The new Logan County Detention Center in Paris is more than a jail, potentially much more.
A grand opening, flag raising, ribbon cutting, and dedication was held at the facility, located at 201 Lowder Street in Paris, last Wednesday.
Logan County Sheriff Jason Massey said the idea behind Wednesday’s event was to show appreciation to the public for the new building.
“This whole ceremony is about one thing: our appreciation for the public because you’re the ones that voted overwhelmingly for this to happen,” said Massey.
The sheriff was referencing a July 2016 special election in which 71 percent of county voters voted for two half cent sales taxes to build and equip a new jail.
Construction of the facility began in December of 2017 with the county taking possession of the building on May 8 of this year.
There were two bond issues totalling $12.1 million to pay for the building.
Massey credited his predecessor, former sheriff Boyd Hicks, and Logan County Judge Ray Gack as being the catalysts in pushing for the facility.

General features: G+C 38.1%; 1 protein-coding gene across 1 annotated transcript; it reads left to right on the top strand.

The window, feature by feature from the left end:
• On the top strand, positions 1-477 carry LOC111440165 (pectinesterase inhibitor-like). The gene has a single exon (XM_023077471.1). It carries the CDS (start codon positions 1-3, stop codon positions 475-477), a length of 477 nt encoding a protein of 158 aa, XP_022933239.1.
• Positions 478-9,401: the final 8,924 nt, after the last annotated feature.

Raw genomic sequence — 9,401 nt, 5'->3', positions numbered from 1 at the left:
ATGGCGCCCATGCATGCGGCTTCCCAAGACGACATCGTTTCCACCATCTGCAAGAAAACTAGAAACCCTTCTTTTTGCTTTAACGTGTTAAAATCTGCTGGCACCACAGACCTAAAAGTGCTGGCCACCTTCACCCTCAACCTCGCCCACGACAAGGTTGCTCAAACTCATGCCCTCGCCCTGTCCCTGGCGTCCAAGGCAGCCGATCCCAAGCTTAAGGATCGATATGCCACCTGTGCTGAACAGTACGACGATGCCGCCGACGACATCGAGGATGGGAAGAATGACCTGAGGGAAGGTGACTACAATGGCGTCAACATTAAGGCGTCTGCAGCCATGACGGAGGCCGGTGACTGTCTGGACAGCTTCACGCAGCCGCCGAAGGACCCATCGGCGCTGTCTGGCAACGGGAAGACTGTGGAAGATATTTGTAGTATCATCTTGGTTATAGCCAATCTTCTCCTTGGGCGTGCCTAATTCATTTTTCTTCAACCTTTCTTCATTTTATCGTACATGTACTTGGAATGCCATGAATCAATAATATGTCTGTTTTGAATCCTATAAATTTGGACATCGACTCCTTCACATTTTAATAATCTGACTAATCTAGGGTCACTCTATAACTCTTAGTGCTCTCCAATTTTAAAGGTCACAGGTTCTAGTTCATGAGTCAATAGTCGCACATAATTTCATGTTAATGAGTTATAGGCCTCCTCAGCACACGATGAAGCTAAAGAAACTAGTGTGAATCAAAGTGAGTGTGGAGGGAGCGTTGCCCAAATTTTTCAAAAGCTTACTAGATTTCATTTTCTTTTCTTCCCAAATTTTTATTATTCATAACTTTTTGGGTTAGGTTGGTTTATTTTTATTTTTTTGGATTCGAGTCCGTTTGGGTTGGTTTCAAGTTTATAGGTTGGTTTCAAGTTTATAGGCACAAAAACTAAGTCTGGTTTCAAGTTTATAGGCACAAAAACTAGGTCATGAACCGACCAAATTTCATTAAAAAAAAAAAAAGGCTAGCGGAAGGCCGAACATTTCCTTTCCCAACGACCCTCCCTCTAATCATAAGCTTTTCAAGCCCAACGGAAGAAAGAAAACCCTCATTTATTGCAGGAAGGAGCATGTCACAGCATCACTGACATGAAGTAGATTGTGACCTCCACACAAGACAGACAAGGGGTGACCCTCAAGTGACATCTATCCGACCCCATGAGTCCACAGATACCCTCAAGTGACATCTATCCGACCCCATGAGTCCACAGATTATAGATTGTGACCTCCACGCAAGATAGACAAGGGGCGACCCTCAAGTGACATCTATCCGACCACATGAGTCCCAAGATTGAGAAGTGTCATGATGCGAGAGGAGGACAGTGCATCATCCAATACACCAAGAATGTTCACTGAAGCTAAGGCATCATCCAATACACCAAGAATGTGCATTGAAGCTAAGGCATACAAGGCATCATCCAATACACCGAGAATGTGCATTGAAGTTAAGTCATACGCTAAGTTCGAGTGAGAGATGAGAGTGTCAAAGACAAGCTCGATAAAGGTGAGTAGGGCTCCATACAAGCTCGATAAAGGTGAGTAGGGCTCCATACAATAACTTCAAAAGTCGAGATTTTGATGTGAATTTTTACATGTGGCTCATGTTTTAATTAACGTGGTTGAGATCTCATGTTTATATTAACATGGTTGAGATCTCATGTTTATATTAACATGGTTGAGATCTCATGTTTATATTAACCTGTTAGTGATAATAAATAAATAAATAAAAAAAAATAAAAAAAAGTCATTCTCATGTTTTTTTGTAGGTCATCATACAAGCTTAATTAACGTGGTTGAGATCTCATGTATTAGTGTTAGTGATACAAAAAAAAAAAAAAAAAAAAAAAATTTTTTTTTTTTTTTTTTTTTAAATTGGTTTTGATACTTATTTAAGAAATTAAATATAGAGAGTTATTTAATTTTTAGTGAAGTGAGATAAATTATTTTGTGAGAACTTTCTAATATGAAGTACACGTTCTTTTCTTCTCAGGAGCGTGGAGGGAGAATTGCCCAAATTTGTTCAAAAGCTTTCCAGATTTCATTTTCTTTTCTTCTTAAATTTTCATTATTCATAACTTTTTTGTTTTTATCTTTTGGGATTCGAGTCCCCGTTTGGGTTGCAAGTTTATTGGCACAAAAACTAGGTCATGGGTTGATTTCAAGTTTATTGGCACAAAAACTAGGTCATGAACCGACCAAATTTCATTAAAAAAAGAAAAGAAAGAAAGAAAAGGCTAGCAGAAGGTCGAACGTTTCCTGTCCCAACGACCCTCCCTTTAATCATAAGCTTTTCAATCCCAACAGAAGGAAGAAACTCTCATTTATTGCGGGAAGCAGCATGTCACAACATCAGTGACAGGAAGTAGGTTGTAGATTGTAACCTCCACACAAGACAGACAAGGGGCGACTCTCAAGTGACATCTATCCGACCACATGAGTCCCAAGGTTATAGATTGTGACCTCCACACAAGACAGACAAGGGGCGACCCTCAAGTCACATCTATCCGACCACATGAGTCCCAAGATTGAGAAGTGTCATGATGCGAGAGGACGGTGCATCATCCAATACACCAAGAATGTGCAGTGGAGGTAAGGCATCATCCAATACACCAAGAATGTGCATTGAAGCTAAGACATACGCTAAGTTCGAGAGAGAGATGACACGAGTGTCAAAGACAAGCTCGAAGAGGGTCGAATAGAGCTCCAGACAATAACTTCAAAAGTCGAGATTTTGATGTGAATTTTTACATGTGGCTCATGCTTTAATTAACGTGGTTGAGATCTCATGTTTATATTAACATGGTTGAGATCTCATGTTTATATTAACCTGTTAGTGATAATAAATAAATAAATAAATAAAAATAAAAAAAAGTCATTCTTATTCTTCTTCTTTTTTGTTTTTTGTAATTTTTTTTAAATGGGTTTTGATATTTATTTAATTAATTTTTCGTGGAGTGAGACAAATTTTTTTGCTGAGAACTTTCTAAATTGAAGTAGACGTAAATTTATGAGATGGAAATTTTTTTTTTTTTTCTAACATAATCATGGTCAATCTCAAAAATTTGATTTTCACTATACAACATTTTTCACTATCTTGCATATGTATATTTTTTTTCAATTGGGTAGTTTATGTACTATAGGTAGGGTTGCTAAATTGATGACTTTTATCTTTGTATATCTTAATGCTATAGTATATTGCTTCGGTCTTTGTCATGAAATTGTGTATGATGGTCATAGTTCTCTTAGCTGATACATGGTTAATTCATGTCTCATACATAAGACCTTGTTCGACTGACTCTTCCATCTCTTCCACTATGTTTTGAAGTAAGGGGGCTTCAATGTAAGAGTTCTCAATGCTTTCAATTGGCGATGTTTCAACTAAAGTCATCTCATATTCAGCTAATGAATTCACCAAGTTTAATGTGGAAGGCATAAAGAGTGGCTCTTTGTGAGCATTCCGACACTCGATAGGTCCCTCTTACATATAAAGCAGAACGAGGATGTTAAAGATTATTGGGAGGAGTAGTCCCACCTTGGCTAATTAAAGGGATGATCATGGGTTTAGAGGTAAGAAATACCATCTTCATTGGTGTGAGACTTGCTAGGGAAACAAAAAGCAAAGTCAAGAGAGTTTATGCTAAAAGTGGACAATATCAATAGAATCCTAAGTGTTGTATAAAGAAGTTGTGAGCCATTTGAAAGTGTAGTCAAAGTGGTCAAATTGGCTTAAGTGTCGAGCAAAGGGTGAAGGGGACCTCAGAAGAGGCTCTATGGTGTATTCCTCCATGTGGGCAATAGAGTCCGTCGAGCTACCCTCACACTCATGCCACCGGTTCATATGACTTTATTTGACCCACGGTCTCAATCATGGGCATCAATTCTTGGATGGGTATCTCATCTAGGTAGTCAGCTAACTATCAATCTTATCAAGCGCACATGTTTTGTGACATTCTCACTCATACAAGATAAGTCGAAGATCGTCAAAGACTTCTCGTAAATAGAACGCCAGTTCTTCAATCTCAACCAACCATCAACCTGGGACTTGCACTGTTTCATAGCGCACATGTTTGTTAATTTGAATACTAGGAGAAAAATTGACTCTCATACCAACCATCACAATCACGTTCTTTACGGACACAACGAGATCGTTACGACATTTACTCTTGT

The U.S. Flag was raised at the facility for the first time by members of the National Guard Unit from Booneville and the dedication was offered by Pastor Eric Green of Booneville First Baptist Church.
“Besides having the flag raised to me this is the most important thing,” said Massey. “To dedicate the building to God and the purposes he has allowed us to build this facility for.”
Green, who said he had visited inmates at the current facility, said he is thankful “you guys have a clean and positive place to work.”
A campaign platform
Hicks said when he ran for sheriff about six years ago he made it known in the campaign that he wanted to see a new jail built.
“Like all sheriffs I wanted to put people in it. There were a lot of people running around stealing things, doing things that didn’t need to be doing, and they needed a place to stay,” Hicks recalled. “We only had 34 beds in Logan County.”
Hicks said he was advised by sheriffs in other counties to nix talk of a new jail if he really wanted to be elected.
“I said I don’t want to win sheriff if we don’t get a new jail,” Hicks said he answered. “First of all we’ve got to have a safe place for employees to work — these folks risk their lives every day.”
Noting he offered tours of the old jail, after which he said nobody left disbelieving the need for a new facility, Hicks also said the other sheriffs inquired how he was able to get the sales tax measure passed.